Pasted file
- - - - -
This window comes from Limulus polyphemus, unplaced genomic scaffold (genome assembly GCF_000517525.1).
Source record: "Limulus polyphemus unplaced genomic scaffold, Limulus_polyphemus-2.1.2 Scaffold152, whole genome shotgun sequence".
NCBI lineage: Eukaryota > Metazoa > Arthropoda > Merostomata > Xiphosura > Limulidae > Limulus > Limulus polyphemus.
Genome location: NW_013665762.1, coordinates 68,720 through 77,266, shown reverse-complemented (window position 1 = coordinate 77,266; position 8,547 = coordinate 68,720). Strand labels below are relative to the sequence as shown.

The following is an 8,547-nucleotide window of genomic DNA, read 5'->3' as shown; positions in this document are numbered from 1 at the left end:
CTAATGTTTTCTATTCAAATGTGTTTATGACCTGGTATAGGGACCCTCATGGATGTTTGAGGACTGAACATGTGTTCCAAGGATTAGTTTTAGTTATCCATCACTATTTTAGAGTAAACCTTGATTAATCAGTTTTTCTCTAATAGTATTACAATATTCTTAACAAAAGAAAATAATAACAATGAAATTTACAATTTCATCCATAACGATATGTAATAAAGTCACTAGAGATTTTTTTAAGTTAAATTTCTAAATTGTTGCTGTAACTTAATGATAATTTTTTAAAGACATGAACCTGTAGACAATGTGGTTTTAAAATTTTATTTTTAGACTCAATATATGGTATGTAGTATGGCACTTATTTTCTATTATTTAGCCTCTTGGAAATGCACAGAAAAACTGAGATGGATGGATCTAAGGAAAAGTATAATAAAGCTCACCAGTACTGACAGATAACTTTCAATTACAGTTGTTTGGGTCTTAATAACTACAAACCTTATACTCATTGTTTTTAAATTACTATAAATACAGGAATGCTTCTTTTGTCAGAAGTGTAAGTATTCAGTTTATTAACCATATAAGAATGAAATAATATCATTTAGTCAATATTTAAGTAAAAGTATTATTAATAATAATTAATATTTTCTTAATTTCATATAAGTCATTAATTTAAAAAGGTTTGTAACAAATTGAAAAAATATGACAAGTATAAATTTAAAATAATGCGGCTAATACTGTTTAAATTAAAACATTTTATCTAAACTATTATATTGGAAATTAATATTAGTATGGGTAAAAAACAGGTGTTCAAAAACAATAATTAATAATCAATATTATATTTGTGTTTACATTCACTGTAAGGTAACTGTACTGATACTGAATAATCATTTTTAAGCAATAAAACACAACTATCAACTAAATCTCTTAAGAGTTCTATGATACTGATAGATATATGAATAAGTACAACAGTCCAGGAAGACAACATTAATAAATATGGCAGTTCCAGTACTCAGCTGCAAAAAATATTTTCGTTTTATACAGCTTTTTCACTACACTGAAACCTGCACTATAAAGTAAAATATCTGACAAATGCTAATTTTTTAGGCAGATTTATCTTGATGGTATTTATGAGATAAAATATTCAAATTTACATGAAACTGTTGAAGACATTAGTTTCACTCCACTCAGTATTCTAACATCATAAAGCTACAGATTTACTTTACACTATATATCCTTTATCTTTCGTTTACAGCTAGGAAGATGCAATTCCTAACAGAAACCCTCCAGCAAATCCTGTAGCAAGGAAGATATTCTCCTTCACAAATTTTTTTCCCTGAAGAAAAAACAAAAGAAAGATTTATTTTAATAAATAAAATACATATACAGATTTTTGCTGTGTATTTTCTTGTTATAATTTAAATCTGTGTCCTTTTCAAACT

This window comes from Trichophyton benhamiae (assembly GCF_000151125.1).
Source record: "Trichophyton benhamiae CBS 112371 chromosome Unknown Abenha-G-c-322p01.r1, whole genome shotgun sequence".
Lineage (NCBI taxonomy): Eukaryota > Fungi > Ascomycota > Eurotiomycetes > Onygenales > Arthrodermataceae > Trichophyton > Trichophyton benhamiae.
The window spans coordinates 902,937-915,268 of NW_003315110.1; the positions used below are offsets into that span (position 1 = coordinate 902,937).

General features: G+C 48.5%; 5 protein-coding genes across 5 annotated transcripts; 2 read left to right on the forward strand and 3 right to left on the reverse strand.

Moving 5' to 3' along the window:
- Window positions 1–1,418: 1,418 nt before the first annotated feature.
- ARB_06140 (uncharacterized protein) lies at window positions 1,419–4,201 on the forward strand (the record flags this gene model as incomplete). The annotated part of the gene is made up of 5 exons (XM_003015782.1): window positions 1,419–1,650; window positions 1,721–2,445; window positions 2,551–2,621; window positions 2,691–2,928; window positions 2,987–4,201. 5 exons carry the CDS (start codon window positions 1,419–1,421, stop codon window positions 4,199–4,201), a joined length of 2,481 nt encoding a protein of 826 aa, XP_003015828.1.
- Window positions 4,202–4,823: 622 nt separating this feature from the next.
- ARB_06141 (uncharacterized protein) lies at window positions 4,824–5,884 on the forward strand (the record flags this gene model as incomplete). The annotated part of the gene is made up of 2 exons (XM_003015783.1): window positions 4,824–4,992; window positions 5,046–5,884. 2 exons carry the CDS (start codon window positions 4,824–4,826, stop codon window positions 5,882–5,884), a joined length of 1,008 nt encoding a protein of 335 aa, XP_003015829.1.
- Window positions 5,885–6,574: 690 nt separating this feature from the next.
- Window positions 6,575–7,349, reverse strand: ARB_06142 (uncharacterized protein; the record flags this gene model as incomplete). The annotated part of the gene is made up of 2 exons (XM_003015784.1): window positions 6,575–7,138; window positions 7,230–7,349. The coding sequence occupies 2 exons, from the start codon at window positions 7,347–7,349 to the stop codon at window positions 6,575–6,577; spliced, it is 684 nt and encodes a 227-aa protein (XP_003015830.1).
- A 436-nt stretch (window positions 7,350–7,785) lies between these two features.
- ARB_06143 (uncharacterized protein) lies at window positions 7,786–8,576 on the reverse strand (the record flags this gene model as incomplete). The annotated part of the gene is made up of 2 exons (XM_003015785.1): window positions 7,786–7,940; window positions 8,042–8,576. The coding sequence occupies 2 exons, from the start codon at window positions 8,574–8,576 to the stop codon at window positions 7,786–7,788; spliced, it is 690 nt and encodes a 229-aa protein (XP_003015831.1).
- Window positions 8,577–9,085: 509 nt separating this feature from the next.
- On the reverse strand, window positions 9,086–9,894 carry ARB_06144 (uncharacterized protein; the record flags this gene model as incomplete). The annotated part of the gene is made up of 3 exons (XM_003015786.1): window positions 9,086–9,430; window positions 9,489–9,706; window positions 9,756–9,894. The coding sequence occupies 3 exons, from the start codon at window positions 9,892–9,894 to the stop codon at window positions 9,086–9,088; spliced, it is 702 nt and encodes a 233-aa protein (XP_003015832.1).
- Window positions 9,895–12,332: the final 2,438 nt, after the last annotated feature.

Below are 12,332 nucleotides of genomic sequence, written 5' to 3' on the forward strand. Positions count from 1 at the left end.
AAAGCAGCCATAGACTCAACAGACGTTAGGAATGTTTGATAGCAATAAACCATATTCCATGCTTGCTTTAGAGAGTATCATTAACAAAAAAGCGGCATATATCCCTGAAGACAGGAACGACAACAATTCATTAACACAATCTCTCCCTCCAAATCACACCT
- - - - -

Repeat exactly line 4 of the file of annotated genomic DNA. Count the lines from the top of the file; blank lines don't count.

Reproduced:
Genome location: NW_013665762.1, coordinates 68,720 through 77,266, shown reverse-complemented (window position 1 = coordinate 77,266; position 8,547 = coordinate 68,720). Strand labels below are relative to the sequence as shown.